I'm planning backing up on multiple external hard drives.
    (btw, you're the first familiar name from the creativecow davinci forum, welcome!)
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  5. #5  
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    Quote Originally Posted by Margus Voll View Post
    Making backup on 2 x hdd is faster and more efficient

    Optical drives and tapes are too slow for todays turnarounds.

    just my 2 cents.
    Backups and archiving are two different things, though they are obviously related.

    Hard drives are good for simple backup and data redundancy, but not good for archival purposes. They are not shelf-stable, and given the way CDs and DVDs degrade, I'm pretty wary of the longevity of optical formats (though I've heard Blu-ray is more stable).

    Tape is a better option, but as with any digital archival technology, data migration after a certain period of time (usually 7-10 years) is key.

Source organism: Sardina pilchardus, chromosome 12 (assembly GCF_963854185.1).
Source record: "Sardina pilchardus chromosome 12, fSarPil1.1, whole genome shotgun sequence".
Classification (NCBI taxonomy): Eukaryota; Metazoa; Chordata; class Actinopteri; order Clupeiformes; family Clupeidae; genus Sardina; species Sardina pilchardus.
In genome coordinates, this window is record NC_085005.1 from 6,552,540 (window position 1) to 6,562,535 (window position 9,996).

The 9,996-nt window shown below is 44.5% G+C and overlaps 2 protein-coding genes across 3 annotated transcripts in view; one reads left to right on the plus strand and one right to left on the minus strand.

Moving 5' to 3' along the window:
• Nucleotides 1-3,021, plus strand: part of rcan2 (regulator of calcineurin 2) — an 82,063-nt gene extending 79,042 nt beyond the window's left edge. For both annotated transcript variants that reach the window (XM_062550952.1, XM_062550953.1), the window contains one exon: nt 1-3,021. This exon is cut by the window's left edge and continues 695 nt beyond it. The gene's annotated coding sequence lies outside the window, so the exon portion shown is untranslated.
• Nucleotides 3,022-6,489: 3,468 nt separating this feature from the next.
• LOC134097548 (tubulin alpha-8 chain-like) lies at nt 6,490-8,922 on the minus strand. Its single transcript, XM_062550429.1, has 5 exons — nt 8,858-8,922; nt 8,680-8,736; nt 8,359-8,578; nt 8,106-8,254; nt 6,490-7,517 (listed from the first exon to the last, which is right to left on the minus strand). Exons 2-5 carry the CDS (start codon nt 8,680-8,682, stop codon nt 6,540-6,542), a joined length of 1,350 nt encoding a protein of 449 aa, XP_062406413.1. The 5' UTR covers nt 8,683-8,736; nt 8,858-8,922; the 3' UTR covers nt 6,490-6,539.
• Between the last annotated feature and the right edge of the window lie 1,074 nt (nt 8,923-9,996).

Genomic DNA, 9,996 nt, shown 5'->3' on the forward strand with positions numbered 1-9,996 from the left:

Even a 250 GB Blu-ray is only going to carry half an hour of RAW footage from this camera, which will make archiving any significant project quite tedious.

    In terms of longevity and easy readability (both incredibly important for archival purposes), the best archival format for motion pictures is still black and white separation masters made on film, hands down. Prohibitively expensive for any independent production, though.
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  6. #6  
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    Quote Originally Posted by Margus Voll View Post
    Making backup on 2 x hdd is faster and more efficient

    Optical drives and tapes are too slow for todays turnarounds.

    just my 2 cents.
    We are talking about long term archiving for asset protection, and yes you still need cashing drives ( online, nearline storage ), $ 40.00 for 1.5TB/3TB tape.
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  7. #7  
    Senior Member Peter J. DeCrescenzo's Avatar